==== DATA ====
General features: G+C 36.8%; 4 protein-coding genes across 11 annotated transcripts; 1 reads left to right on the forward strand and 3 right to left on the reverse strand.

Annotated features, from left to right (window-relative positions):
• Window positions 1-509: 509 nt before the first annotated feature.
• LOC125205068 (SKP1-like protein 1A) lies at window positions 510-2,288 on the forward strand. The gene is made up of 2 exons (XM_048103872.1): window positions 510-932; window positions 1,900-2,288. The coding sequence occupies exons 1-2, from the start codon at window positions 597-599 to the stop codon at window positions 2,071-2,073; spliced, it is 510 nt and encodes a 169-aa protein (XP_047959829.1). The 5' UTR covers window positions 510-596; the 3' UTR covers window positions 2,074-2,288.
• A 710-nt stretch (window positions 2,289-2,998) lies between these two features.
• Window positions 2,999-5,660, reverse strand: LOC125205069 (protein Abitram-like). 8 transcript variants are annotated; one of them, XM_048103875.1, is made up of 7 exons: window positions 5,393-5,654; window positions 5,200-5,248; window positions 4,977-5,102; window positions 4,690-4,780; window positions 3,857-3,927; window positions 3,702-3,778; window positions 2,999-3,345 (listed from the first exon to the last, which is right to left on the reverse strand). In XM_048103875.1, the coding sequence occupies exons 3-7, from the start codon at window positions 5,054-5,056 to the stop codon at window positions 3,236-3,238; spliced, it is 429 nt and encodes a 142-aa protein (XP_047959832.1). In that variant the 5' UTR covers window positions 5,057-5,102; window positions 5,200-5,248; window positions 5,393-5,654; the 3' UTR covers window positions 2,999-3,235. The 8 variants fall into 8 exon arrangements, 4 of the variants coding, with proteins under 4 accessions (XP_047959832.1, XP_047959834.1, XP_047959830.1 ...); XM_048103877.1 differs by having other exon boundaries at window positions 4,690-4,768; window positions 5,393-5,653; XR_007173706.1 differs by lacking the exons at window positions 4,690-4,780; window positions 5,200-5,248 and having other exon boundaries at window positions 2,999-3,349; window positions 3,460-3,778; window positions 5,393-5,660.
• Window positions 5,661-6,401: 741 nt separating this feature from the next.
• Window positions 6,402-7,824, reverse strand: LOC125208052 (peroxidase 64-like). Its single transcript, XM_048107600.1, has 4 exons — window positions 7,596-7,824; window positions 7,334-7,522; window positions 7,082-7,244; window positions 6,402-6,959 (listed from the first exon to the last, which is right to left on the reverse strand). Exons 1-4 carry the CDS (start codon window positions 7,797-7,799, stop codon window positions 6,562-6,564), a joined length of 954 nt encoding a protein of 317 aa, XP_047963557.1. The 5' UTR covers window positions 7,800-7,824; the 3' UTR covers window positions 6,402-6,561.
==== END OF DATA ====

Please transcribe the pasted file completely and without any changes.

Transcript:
General features: G+C 36.8%; 4 protein-coding genes across 11 annotated transcripts; 1 reads left to right on the forward strand and 3 right to left on the reverse strand.

Annotated features, from left to right (window-relative positions):
• Window positions 1-509: 509 nt before the first annotated feature.
• LOC125205068 (SKP1-like protein 1A) lies at window positions 510-2,288 on the forward strand. The gene is made up of 2 exons (XM_048103872.1): window positions 510-932; window positions 1,900-2,288. The coding sequence occupies exons 1-2, from the start codon at window positions 597-599 to the stop codon at window positions 2,071-2,073; spliced, it is 510 nt and encodes a 169-aa protein (XP_047959829.1). The 5' UTR covers window positions 510-596; the 3' UTR covers window positions 2,074-2,288.
• A 710-nt stretch (window positions 2,289-2,998) lies between these two features.
• Window positions 2,999-5,660, reverse strand: LOC125205069 (protein Abitram-like). 8 transcript variants are annotated; one of them, XM_048103875.1, is made up of 7 exons: window positions 5,393-5,654; window positions 5,200-5,248; window positions 4,977-5,102; window positions 4,690-4,780; window positions 3,857-3,927; window positions 3,702-3,778; window positions 2,999-3,345 (listed from the first exon to the last, which is right to left on the reverse strand). In XM_048103875.1, the coding sequence occupies exons 3-7, from the start codon at window positions 5,054-5,056 to the stop codon at window positions 3,236-3,238; spliced, it is 429 nt and encodes a 142-aa protein (XP_047959832.1). In that variant the 5' UTR covers window positions 5,057-5,102; window positions 5,200-5,248; window positions 5,393-5,654; the 3' UTR covers window positions 2,999-3,235. The 8 variants fall into 8 exon arrangements, 4 of the variants coding, with proteins under 4 accessions (XP_047959832.1, XP_047959834.1, XP_047959830.1 ...); XM_048103877.1 differs by having other exon boundaries at window positions 4,690-4,768; window positions 5,393-5,653; XR_007173706.1 differs by lacking the exons at window positions 4,690-4,780; window positions 5,200-5,248 and having other exon boundaries at window positions 2,999-3,349; window positions 3,460-3,778; window positions 5,393-5,660.
• Window positions 5,661-6,401: 741 nt separating this feature from the next.
• Window positions 6,402-7,824, reverse strand: LOC125208052 (peroxidase 64-like). Its single transcript, XM_048107600.1, has 4 exons — window positions 7,596-7,824; window positions 7,334-7,522; window positions 7,082-7,244; window positions 6,402-6,959 (listed from the first exon to the last, which is right to left on the reverse strand). Exons 1-4 carry the CDS (start codon window positions 7,797-7,799, stop codon window positions 6,562-6,564), a joined length of 954 nt encoding a protein of 317 aa, XP_047963557.1. The 5' UTR covers window positions 7,800-7,824; the 3' UTR covers window positions 6,402-6,561.